Women with disabilities are not as likely to become pregnant as women without disabilities. This study looks at how women with disabilities make decisions about pregnancy. Four focus groups were held with 22 women of child-bearing age. Most of the women wanted to become mothers, but they had concerns about becoming pregnant. Three things affected their decision: 1) how important it was to them to have a child, 2) whether it was possible for them to become pregnant, and 3) the costs of having and raising a child.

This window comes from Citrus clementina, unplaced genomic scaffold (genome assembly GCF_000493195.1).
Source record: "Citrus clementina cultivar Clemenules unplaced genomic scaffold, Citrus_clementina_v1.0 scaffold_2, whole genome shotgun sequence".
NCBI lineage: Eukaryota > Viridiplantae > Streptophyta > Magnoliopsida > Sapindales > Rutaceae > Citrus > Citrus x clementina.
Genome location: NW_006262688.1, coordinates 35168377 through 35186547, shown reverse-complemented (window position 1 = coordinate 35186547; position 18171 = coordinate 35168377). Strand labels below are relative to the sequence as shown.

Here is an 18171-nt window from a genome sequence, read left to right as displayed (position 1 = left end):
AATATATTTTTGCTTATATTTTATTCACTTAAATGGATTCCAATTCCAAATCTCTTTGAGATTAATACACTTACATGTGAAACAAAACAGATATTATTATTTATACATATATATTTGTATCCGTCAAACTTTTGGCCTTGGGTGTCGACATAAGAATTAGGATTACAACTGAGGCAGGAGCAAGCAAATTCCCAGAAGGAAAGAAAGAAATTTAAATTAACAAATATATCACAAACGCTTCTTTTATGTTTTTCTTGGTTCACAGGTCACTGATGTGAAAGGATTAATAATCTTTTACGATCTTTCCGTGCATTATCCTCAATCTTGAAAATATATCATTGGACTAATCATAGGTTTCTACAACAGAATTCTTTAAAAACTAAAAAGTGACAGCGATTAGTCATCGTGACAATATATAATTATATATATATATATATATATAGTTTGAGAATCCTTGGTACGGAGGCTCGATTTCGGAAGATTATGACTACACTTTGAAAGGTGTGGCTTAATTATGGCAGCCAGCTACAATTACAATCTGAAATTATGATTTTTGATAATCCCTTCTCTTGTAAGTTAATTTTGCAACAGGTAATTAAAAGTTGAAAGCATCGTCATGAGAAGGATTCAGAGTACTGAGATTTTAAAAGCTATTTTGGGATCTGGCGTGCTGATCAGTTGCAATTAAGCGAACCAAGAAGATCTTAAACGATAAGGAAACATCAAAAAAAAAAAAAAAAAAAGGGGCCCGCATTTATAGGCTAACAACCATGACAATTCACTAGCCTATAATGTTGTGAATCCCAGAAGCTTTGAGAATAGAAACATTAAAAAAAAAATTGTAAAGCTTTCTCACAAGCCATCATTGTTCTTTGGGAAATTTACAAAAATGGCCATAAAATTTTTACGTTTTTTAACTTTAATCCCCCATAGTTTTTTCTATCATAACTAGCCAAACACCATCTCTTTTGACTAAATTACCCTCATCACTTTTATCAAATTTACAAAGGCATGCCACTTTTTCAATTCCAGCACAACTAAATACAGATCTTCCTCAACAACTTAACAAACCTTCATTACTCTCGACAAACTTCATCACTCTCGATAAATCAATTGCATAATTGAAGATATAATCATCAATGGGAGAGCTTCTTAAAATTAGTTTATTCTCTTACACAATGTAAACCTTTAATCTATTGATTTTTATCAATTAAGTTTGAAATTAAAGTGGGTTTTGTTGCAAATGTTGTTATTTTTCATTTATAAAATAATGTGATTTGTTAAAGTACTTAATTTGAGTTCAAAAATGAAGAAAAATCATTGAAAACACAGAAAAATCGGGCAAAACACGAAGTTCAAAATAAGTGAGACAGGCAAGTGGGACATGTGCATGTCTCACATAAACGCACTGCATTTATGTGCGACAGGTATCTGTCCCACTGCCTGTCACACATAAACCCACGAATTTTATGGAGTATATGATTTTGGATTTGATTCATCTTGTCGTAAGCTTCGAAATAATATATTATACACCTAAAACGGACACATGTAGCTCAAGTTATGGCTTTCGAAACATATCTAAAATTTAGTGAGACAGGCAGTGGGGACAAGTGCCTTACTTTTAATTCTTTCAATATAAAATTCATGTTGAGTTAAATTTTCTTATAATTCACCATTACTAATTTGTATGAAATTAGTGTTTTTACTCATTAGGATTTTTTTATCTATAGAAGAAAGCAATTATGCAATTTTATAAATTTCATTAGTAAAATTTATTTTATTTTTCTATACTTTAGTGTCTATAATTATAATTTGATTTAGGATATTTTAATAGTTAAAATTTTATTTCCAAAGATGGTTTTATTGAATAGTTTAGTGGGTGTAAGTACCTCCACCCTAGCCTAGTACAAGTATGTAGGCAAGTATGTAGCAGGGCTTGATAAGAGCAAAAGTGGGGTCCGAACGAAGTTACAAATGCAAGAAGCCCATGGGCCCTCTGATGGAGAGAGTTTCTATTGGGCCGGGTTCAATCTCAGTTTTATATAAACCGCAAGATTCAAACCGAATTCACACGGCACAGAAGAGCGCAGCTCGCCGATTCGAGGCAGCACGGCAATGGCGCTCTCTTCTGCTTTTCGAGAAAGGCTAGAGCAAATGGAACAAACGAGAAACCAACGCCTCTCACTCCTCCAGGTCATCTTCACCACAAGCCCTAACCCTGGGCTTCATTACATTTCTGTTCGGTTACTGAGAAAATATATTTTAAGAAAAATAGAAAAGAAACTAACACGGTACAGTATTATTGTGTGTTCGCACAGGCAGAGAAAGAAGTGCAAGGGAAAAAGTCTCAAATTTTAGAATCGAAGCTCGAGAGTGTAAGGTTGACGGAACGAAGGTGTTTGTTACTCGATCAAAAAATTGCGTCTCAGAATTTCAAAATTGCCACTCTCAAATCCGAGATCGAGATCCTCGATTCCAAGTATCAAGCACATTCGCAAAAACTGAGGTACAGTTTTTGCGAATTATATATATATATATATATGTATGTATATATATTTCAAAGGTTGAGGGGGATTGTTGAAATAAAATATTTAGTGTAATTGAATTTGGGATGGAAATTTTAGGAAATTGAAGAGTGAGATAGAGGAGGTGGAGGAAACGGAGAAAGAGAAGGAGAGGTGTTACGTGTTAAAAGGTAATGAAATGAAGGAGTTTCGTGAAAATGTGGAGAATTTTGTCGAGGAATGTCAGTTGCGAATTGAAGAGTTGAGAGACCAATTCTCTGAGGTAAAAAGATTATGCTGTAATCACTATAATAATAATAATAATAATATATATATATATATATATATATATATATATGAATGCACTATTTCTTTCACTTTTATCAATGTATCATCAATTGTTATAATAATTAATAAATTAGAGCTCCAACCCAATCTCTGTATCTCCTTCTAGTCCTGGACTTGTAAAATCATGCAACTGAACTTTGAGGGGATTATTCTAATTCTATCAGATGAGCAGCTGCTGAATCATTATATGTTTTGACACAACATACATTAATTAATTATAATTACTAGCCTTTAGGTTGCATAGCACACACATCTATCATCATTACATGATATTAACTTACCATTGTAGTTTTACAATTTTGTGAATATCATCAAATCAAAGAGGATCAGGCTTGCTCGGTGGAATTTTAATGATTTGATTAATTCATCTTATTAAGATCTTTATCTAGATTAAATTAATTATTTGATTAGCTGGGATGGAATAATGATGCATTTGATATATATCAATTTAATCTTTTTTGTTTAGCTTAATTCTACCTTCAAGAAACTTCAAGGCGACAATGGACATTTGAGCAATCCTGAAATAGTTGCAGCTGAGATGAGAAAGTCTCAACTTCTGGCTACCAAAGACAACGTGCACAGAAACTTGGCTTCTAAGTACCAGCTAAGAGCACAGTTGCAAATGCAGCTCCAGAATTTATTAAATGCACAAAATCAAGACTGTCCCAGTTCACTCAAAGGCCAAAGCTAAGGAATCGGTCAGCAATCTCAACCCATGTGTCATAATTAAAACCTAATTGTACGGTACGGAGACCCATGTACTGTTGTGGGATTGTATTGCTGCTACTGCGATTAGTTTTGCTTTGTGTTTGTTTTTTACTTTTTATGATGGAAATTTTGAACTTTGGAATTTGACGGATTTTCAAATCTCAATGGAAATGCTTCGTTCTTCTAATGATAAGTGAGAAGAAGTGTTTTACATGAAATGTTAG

The study showed that it is more than the medical issues around having a child that are important to a woman. When they discuss pregnancy with a woman with a disability, health care providers should also talk about social and personal factors. By talking about all her concerns, health care providers can help a woman with a disability to make a decision that is in line with her values and desires.